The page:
Police Comics #6 is notable for a couple of reasons: It hints at what the future holds for Plastic Man’s publishing history, and it also marks the point when Jack Cole started moving away from giving Plas simple hoods to beat up and began edging toward more creative concepts and crazier villains (which is saying something). And, buddy, this story is crazy.
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Dang it! Isn’t that always the way? You’re in the middle of a conversation and, bang! — murder. At this point, Plastic Man is fully committed to being a hero, so he rushes to the scene of the crime, where a strange clue is revealed.
And that’s not the only clue, though the cops working the case don’t seem to think it’s a big deal. Luckily, Plastic Man is a little more diligent than the city’s finest, and strikes out to see where it leads.
One of the best things about Cole’s work, particularly in his Plastic Man stories, is the expressions he gives to people in the background. So often these “extras” have the best reactions, which are usually a mix of comedic and completely realistic. I mean, how else would you react if a stretchy superhero suddenly slipped past your nethers?
Soon enough, Plas has followed the strange trail to a cellar, where he takes a judicious peek through a keyhole the size of a bay window to see …
What does Plas see? What did the watchman mean when he scrawled, “Those hands” in his own blood? Well, he meant THESE hands.
That’s right — the robbery and murder were committed by a pair of disembodied hands which can’t seem to keep their … er, selves … off the loot. Chubby Rankin and his gang seem to be palming the goods for themselves, though, and what’s worse, they’re prepared for a visit from Plastic Man. After Plas knocks his hoods around a little, Chubby shoots Plas with a web of adhesive and sends him tumbling down a long chute into an even deeper basement.
And then things get weird.
Cursed hands that are compelled to steal! A desperate act of self-dismemberment! (I’m willing to overlook how he was able to cut off the second hand!) A very questionable beard! Is it any wonder I love these comics?
After hearing the man’s tragic story (but still saddled with the sticky netting), Plastic Man stretches his way back up the chute to surprise the gang.
One brief fracas later and Plastic Man has the whole gang tangled up in the adhesive. He demands that the gang tell where the hands have gone, but they swear they never know — the hands just leave and always come back with booty. Chubby finally agrees to spray a special solvent on the netting to free them all, but Plas sprays them with more adhesive before setting off after the slippery digits.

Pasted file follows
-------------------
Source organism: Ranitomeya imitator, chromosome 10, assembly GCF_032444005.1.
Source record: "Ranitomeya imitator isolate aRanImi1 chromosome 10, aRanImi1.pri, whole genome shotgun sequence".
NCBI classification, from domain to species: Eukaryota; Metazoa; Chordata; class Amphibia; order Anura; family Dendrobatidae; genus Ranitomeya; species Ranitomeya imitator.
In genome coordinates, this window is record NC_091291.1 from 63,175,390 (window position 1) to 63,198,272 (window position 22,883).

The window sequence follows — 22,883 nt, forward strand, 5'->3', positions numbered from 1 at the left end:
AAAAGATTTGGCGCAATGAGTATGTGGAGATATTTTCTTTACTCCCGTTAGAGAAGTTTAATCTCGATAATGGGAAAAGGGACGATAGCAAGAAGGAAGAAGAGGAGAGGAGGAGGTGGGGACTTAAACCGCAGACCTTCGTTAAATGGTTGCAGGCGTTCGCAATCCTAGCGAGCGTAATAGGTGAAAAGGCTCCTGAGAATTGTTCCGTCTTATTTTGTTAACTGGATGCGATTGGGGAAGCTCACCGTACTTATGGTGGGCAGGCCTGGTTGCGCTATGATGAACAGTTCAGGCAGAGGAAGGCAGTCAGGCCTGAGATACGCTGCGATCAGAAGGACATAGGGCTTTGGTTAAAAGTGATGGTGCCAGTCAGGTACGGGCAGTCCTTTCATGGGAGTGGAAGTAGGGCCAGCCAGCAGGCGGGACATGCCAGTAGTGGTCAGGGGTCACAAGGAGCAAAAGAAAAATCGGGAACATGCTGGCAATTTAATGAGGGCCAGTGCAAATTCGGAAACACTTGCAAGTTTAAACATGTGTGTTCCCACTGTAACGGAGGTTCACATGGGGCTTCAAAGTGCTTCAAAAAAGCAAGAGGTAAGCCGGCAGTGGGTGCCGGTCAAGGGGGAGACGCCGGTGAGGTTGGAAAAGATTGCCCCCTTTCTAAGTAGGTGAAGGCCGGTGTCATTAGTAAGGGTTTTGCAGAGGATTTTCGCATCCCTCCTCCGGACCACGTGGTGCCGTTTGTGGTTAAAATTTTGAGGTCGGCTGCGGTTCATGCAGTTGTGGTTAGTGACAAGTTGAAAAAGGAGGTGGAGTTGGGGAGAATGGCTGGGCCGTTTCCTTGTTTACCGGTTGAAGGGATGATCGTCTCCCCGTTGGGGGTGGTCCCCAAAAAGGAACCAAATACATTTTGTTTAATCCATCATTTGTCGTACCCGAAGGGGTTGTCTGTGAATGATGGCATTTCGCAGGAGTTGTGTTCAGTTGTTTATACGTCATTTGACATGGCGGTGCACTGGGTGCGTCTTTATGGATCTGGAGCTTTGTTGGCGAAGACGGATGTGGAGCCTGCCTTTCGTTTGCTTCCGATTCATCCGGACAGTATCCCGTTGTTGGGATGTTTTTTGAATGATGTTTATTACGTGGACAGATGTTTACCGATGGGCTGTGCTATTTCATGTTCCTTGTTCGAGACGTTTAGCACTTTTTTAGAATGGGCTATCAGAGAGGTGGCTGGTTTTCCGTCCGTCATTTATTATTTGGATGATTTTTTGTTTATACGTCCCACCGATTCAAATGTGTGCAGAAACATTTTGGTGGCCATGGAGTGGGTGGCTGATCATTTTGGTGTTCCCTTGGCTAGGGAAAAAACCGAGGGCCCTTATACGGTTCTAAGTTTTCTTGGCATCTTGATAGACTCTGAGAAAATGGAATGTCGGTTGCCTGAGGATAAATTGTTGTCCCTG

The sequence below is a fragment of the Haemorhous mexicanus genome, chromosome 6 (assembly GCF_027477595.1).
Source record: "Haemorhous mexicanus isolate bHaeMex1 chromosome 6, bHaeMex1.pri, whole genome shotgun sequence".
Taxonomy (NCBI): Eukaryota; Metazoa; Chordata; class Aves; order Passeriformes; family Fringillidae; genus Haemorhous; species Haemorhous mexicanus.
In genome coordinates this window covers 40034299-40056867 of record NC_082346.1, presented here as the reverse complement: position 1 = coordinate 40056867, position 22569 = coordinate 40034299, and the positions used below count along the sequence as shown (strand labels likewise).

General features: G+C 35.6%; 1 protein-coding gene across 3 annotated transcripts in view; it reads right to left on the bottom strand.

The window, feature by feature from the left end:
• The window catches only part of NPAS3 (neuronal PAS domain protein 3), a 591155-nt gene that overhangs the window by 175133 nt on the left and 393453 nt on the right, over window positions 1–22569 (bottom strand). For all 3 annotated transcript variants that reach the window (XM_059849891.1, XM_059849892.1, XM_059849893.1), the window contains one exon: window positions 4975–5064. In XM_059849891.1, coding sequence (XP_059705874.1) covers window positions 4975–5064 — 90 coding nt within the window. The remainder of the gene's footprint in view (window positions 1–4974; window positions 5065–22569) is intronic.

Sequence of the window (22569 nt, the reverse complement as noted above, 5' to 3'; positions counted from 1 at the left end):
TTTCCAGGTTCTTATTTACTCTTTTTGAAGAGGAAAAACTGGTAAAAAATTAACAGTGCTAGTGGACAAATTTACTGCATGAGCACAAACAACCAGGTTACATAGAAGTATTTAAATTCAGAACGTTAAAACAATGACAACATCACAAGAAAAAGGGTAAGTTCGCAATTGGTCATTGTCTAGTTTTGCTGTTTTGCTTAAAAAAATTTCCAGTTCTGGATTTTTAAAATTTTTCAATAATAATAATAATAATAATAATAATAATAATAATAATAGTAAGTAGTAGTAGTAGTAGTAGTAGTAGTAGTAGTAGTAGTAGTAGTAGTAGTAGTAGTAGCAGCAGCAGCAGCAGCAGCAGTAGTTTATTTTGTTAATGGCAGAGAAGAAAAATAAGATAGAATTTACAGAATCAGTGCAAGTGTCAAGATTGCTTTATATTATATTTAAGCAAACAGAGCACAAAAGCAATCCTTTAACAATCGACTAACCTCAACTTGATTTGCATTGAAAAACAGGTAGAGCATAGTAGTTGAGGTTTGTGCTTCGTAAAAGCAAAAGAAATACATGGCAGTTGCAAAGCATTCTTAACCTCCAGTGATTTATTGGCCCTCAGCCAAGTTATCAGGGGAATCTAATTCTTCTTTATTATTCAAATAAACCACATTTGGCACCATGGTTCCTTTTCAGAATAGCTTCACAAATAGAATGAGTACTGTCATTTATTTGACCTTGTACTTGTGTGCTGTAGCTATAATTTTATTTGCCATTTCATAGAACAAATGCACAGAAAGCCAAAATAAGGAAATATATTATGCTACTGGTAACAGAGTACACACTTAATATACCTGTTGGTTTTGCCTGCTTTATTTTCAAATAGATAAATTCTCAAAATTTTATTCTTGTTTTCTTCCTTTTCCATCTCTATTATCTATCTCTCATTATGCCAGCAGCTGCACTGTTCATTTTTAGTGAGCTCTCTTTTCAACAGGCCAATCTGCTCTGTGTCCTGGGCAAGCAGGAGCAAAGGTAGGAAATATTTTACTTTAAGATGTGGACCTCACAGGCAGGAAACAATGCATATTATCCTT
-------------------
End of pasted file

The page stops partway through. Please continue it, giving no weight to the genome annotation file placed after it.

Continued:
In another part of town, the cursed hands are hard at work.
Those have got to be the most bloodthirsty hands I’ve ever seen. Luckily, Plastic Man retraces the cursed hands’ steps, and catches up to Thing 1 and Thing 2. Unfortunately, they refuse to knuckle under.
The hands have the element of surprise and manage to pound on Plastic Man for a while, but Plas gets it together quickly enough to get a grip on the hands and wrestle them into yet another nearby cellar. Then he dispatches them in dramatic, basement-y fashion.
Of course, now Plas has to go back to the old man and explain that his mitts are gone forever because he just fastballed them into a furnace. That’s bound to be awkward.
Well, I guess I can’t argue with that.
There are a few things I really enjoy about this story (besides the obvious). Cole’s visual language is becoming more confident and better defined, and you can see the style that would define his Plastic Man work coming into shape. I especially like the way Cole isn’t afraid to let his influences and interests show; this story is a nice example of Cole drawing on elements from his time doing humor comics, as well as a peek at the horror comics he’d do a decade later.
But, hold on — what did Plastic Man want to talk to us about back when this whole thing started?
By this time Quality Comics was getting ready to not only expand Plastic Man’s page count, but was also moving toward making the character the headliner in Police Comics. About a year later, Quality would launch Plastic Man #1. This was only the his sixth appearance ever, but the publisher must have already known — Plastic Man was a hit.